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I have bunch of files in the following format:

15
17
18
21
14
18
14
13
17
11
11
18
15
15
12
17
9
10
12
17
14
17
etc

The following scripts reads those files:

import os
from collections import Counter


def main():
    p = './newR'
    fd = os.listdir(p)
    countUniq(p, fd)


def writeFile(fd, fhp, fcount):
    fo = './nnewR/'+fd+'.txt'
    with open(fo, 'a') as f:    
        r = '%s %s\n' % (fhp, fcount)
        f.write(r)


def countUniq(path, dirs):
    for pfiles in dirs:
        pathN = os.path.join(path, pfiles)
        with open(pathN, 'r') as infile:
            data = infile.read()
        fileN = os.path.basename(pathN)
        stripFN = os.path.splitext(fileN)[0]
        fDate = stripFN.split('_')[0]
        countr = Counter()
        countr.update([int(d) for d in data.split()])
        for line, count in countr.items():
            writeFile(fDate, line, count)
main()

This outputs the following files:

20130813.txt
20130819.txt
20130825.txt
20130831.txt
etc

Lets have a look at the first file to test if it does the job:

51 4
9 4
10 36
11 48
12 132
13 144
14 148
15 133
16 52
17 105
18 61
19 20
20 12
21 16
22 20
23 8

This is strange, why does it not start with the smallest number like 9 but instead it does with 51!!

Another file if I randomly check:

28 4
9 20
10 122
11 136
12 298
13 302
14 397
15 314
16 218
17 264
18 148
19 93
20 32
21 49
22 16
23 13
24 8
25 4
60 4

Again it doesn't start with the smallest number, this is wrong output. I'm suspecting it has to do with the loop when reading the file or something which I'm not sure about as I have been stuck on this point for a while.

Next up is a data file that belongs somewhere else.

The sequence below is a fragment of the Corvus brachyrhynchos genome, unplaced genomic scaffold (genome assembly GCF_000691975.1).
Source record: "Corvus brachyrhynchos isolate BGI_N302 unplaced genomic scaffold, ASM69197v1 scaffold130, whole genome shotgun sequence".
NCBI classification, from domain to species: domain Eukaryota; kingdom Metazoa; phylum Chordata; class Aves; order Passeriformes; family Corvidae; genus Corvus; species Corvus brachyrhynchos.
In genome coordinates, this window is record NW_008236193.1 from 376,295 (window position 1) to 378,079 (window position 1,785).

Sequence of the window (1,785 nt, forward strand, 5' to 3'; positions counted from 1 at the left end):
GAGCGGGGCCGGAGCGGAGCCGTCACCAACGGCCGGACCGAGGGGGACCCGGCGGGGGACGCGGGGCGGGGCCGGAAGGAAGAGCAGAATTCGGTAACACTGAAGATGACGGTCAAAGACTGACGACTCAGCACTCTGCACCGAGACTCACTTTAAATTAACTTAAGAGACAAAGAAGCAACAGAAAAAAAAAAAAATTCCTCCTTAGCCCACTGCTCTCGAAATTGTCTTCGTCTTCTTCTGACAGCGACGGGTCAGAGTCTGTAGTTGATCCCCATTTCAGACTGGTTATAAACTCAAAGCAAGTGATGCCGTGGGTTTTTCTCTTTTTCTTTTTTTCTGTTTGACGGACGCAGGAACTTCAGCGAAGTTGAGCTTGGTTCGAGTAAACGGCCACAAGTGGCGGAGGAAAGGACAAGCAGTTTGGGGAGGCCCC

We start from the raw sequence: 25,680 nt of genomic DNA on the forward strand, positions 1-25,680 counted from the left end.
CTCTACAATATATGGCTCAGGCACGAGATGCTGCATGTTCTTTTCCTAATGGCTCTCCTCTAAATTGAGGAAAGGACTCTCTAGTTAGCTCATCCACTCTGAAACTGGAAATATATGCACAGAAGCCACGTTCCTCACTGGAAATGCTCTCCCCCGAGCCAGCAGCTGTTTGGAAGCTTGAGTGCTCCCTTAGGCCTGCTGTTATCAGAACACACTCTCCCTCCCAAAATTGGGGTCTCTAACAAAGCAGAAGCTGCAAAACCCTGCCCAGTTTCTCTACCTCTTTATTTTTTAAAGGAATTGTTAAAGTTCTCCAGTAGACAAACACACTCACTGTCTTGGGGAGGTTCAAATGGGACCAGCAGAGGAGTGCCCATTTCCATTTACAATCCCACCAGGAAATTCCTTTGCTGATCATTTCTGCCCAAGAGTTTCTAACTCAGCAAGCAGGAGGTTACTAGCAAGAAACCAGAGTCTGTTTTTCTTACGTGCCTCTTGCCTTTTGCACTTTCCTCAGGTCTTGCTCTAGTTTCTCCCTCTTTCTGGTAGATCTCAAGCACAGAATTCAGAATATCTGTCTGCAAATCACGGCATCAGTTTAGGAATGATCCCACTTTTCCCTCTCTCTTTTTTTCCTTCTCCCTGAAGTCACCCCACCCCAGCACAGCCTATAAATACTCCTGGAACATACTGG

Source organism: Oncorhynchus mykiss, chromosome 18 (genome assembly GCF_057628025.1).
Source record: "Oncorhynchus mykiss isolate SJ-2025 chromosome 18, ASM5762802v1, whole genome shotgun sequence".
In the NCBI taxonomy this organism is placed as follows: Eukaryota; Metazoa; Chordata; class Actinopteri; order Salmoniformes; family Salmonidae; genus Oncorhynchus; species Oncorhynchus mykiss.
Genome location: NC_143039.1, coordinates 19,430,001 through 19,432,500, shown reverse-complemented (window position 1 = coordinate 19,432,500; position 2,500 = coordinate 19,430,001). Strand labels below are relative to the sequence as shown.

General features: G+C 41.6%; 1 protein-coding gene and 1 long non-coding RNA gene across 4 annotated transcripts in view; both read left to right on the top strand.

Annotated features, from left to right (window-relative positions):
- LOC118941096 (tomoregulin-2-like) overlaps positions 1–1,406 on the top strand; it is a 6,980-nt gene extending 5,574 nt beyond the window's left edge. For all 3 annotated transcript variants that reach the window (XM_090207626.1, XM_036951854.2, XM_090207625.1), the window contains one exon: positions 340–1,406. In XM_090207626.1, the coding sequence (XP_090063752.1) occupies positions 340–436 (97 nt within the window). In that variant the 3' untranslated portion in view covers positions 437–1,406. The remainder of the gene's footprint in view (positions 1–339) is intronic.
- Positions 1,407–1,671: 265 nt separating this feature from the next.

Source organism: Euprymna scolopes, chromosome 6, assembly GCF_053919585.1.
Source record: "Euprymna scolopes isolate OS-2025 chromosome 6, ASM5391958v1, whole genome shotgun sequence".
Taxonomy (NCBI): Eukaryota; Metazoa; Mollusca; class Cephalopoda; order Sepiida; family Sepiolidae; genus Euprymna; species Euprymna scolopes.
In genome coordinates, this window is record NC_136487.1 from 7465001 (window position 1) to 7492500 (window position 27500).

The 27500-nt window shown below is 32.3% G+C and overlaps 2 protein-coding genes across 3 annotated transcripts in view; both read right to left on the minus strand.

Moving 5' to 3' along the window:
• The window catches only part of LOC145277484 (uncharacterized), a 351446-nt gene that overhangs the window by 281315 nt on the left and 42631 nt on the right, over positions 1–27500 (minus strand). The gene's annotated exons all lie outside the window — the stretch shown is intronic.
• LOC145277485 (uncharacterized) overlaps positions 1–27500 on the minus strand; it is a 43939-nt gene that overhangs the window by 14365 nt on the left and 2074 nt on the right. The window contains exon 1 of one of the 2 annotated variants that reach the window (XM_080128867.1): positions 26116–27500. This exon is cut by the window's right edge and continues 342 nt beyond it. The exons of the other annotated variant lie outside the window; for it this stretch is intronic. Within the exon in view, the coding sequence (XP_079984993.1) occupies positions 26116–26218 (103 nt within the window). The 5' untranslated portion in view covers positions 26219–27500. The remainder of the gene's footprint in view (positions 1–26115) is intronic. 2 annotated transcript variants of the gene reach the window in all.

I could really use some input here.

When I use

.most_common()

instead of

.items()

for line, count in countr.most_common():
print fDate, line, count

I get everything mixed up not even close to sorted like with .items():

20130822 14 379
20130822 15 336
20130822 12 306
20130822 13 292
20130822 17 266
20130822 16 200
20130822 18 172
20130822 11 132
20130831 14 364
20130831 15 353
20130831 12 302
20130831 13 300
20130831 17 281
20130831 16 244
20130831 18 153
20130831 11 133
20130831 10 121
20130831 19 73
20130831 21 32
20130820 14 387
20130820 15 338
20130820 12 308
20130820 13 300
20130820 17 282
20130820 16 193
20130820 18 169
20130820 11 136
20130820 10 116
20130820 19 85
20130820 21 44

Which is not even close to be sorted

share|improve this question
    
Is Counter a dict? dicts aren't stored in any given order. –  Paul Tomblin Sep 7 '13 at 16:05
    
Yes, it is dict but this is why I use countr.update(loop the data in here). Is there a better option? –  samewar Sep 7 '13 at 16:16
add comment

2 Answers

up vote 3 down vote accepted

Counter iterates over its elements in arbitrary order, though its repr displays the elements in descending order of count.

If you want them to be ordered, use .most_common() to sort by the occurrences, or sorted() to sort by the key:

>>> c = collections.Counter({6: 2892, 67: 1921, 3: 1821, 35: 304})
>>> for i, count in c.iteritems(): print i,count
... 
35 304
67 1921
3 1821
6 2892
>>> for i, count in c.most_common(): print i,count
... 
6 2892
67 1921
3 1821
35 304
>>> for i, count in sorted(c.items()): print i,count
... 
3 1821
6 2892
35 304
67 1921
share|improve this answer
    
When I replace countr.items() with countr.most_common() the results are not even ordered. I tried countr.iteritems() which produces exactly the same results. –  samewar Sep 7 '13 at 16:13
    
Sorry, I didn't realize you were trying to sort by the key. Updated answer. –  nneonneo Sep 7 '13 at 16:16
    
Thank you very much, this did the job perfectly. I was missing using sorted() In my loop. Thank you very much for your input, appreciate it. –  samewar Sep 7 '13 at 16:28
    
so flag the answer as solved –  Xavier Combelle Sep 7 '13 at 17:16
    
Sorry for that, I just did –  samewar Sep 7 '13 at 17:29
show 2 more comments

Not sure what platform, but if shell is an option:

sort myfile.txt | uniq -c | sort -nr
share|improve this answer
    
I'm using ubuntu, I want ideally with python scripts but this would have been an option to consider. But now I'm getting my desired results thanks to @nneonneo –  samewar Sep 7 '13 at 16:30
    
You should accept the @nneonneo answer, not mine... –  beroe Sep 7 '13 at 19:53
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